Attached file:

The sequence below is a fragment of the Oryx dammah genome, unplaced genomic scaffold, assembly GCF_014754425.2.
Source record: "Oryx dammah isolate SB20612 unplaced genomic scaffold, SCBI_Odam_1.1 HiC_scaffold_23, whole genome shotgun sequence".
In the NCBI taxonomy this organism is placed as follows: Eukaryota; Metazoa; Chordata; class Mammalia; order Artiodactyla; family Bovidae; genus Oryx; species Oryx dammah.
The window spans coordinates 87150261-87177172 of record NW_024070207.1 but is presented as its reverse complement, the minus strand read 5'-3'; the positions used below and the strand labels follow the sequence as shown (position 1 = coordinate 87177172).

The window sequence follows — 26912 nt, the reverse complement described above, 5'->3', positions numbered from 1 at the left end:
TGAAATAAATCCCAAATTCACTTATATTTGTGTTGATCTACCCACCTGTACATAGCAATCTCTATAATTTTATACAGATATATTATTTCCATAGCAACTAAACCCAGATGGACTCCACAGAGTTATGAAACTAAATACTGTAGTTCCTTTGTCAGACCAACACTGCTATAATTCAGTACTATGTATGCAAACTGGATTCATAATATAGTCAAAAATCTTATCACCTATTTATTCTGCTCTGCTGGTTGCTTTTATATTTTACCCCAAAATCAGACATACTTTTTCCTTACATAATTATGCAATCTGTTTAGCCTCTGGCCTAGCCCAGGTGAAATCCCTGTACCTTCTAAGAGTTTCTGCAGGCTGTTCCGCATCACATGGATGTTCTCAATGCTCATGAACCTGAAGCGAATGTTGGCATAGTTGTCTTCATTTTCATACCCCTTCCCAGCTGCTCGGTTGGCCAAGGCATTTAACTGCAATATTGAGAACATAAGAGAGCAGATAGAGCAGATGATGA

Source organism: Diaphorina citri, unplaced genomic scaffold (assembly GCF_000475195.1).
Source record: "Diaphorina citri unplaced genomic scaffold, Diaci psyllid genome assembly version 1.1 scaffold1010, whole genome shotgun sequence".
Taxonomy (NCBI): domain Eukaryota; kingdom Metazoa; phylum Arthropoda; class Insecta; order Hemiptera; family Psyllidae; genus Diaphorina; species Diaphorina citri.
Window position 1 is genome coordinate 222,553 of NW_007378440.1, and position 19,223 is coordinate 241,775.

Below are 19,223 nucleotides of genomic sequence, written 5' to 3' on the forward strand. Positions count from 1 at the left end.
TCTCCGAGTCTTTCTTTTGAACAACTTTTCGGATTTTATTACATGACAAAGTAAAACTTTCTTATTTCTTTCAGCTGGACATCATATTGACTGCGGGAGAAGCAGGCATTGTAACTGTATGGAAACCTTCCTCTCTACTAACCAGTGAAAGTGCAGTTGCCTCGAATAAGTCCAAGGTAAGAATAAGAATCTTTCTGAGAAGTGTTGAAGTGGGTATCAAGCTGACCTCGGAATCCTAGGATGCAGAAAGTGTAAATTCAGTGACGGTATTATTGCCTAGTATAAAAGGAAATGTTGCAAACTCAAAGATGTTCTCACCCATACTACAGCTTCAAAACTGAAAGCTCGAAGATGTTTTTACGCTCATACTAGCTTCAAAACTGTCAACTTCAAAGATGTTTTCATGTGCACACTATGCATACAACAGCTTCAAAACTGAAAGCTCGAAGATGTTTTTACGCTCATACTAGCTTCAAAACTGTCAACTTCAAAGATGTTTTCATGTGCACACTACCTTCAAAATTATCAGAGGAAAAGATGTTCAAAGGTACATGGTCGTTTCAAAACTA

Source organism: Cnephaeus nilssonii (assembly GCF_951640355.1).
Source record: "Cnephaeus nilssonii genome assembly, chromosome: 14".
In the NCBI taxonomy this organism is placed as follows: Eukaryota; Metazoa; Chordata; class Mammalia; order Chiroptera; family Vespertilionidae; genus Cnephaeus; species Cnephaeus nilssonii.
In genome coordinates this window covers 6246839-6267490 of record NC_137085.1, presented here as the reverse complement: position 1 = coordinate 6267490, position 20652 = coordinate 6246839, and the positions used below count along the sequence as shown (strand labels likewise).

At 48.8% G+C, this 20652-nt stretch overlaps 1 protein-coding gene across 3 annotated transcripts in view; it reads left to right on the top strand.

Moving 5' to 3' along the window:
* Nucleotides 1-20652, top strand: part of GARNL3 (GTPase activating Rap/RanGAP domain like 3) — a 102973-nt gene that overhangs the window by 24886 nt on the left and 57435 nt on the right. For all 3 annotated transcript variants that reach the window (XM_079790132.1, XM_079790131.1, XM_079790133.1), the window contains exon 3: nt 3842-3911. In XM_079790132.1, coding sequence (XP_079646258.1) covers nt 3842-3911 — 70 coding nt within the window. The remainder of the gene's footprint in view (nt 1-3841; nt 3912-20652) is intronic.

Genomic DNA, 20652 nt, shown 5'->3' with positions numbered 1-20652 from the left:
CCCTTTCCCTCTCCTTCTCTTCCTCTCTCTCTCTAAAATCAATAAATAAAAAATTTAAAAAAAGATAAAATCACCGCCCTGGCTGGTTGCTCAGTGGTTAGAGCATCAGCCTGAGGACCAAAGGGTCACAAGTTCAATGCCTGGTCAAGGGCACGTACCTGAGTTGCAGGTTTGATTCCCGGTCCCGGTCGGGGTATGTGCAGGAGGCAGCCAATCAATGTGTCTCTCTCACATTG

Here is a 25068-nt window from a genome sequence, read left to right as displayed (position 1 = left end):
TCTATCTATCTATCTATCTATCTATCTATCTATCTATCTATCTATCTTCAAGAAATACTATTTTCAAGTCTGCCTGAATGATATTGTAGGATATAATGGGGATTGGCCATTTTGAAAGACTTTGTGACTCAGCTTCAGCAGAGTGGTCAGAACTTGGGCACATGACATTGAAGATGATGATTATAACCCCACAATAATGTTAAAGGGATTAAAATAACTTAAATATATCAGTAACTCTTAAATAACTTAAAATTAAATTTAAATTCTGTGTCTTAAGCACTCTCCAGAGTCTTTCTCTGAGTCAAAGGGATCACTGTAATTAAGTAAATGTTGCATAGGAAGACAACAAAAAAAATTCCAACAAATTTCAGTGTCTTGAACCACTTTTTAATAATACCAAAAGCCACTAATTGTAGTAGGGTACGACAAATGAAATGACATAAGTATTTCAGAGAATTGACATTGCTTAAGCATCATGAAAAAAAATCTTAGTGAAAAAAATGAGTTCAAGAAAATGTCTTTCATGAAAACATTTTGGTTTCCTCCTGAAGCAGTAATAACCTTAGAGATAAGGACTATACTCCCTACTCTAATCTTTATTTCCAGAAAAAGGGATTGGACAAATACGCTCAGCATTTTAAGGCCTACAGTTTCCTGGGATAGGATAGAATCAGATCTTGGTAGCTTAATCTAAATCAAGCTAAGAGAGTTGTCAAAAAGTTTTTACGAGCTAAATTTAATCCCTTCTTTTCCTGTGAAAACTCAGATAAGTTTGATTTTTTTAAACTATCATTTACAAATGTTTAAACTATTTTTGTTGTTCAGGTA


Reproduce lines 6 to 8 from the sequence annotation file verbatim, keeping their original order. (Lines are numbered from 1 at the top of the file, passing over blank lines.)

TGAAATAAATCCCAAATTCACTTATATTTGTGTTGATCTACCCACCTGTACATAGCAATCTCTATAATTTTATACAGATATATTATTTCCATAGCAACTAAACCCAGATGGACTCCACAGAGTTATGAAACTAAATACTGTAGTTCCTTTGTCAGACCAACACTGCTATAATTCAGTACTATGTATGCAAACTGGATTCATAATATAGTCAAAAATCTTATCACCTATTTATTCTGCTCTGCTGGTTGCTTTTATATTTTACCCCAAAATCAGACATACTTTTTCCTTACATAATTATGCAATCTGTTTAGCCTCTGGCCTAGCCCAGGTGAAATCCCTGTACCTTCTAAGAGTTTCTGCAGGCTGTTCCGCATCACATGGATGTTCTCAATGCTCATGAACCTGAAGCGAATGTTGGCATAGTTGTCTTCATTTTCATACCCCTTCCCAGCTGCTCGGTTGGCCAAGGCATTTAACTGCAATATTGAGAACATAAGAGAGCAGATAGAGCAGATGATGA

Source organism: Diaphorina citri, unplaced genomic scaffold (assembly GCF_000475195.1).
Source record: "Diaphorina citri unplaced genomic scaffold, Diaci psyllid genome assembly version 1.1 scaffold1010, whole genome shotgun sequence".